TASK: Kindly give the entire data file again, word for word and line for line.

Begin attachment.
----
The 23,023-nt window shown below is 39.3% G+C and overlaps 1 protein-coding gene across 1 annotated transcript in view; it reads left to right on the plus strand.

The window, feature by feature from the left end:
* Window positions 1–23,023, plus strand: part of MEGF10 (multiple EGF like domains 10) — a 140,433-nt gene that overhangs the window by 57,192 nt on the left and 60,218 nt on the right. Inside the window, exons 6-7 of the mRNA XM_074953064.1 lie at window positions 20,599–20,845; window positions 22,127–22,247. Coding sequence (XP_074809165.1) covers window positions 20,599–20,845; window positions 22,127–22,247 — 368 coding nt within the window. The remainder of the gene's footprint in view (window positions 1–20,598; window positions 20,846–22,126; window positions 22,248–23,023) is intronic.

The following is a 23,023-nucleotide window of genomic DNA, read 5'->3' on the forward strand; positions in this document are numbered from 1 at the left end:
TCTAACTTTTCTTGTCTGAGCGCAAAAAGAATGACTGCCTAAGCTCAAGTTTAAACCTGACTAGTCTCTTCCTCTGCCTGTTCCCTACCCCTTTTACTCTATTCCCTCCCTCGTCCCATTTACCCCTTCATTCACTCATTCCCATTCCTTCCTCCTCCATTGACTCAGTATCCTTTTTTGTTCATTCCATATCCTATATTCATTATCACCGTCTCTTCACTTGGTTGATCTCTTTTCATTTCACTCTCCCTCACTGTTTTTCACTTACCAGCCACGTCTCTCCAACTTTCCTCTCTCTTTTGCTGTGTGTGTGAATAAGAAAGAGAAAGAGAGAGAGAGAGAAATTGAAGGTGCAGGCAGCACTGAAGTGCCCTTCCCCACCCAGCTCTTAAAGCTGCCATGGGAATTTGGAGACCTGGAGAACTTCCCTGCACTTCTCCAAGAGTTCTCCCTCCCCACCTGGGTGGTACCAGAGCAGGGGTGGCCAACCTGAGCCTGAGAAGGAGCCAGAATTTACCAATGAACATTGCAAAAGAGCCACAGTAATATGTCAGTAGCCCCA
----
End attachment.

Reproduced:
The 23,023-nt window shown below is 39.3% G+C and overlaps 1 protein-coding gene across 1 annotated transcript in view; it reads left to right on the plus strand.

The window, feature by feature from the left end:
* Window positions 1–23,023, plus strand: part of MEGF10 (multiple EGF like domains 10) — a 140,433-nt gene that overhangs the window by 57,192 nt on the left and 60,218 nt on the right. Inside the window, exons 6-7 of the mRNA XM_074953064.1 lie at window positions 20,599–20,845; window positions 22,127–22,247. Coding sequence (XP_074809165.1) covers window positions 20,599–20,845; window positions 22,127–22,247 — 368 coding nt within the window. The remainder of the gene's footprint in view (window positions 1–20,598; window positions 20,846–22,126; window positions 22,248–23,023) is intronic.

The following is a 23,023-nucleotide window of genomic DNA, read 5'->3' on the forward strand; positions in this document are numbered from 1 at the left end:
TCTAACTTTTCTTGTCTGAGCGCAAAAAGAATGACTGCCTAAGCTCAAGTTTAAACCTGACTAGTCTCTTCCTCTGCCTGTTCCCTACCCCTTTTACTCTATTCCCTCCCTCGTCCCATTTACCCCTTCATTCACTCATTCCCATTCCTTCCTCCTCCATTGACTCAGTATCCTTTTTTGTTCATTCCATATCCTATATTCATTATCACCGTCTCTTCACTTGGTTGATCTCTTTTCATTTCACTCTCCCTCACTGTTTTTCACTTACCAGCCACGTCTCTCCAACTTTCCTCTCTCTTTTGCTGTGTGTGTGAATAAGAAAGAGAAAGAGAGAGAGAGAGAAATTGAAGGTGCAGGCAGCACTGAAGTGCCCTTCCCCACCCAGCTCTTAAAGCTGCCATGGGAATTTGGAGACCTGGAGAACTTCCCTGCACTTCTCCAAGAGTTCTCCCTCCCCACCTGGGTGGTACCAGAGCAGGGGTGGCCAACCTGAGCCTGAGAAGGAGCCAGAATTTACCAATGAACATTGCAAAAGAGCCACAGTAATATGTCAGTAGCCCCA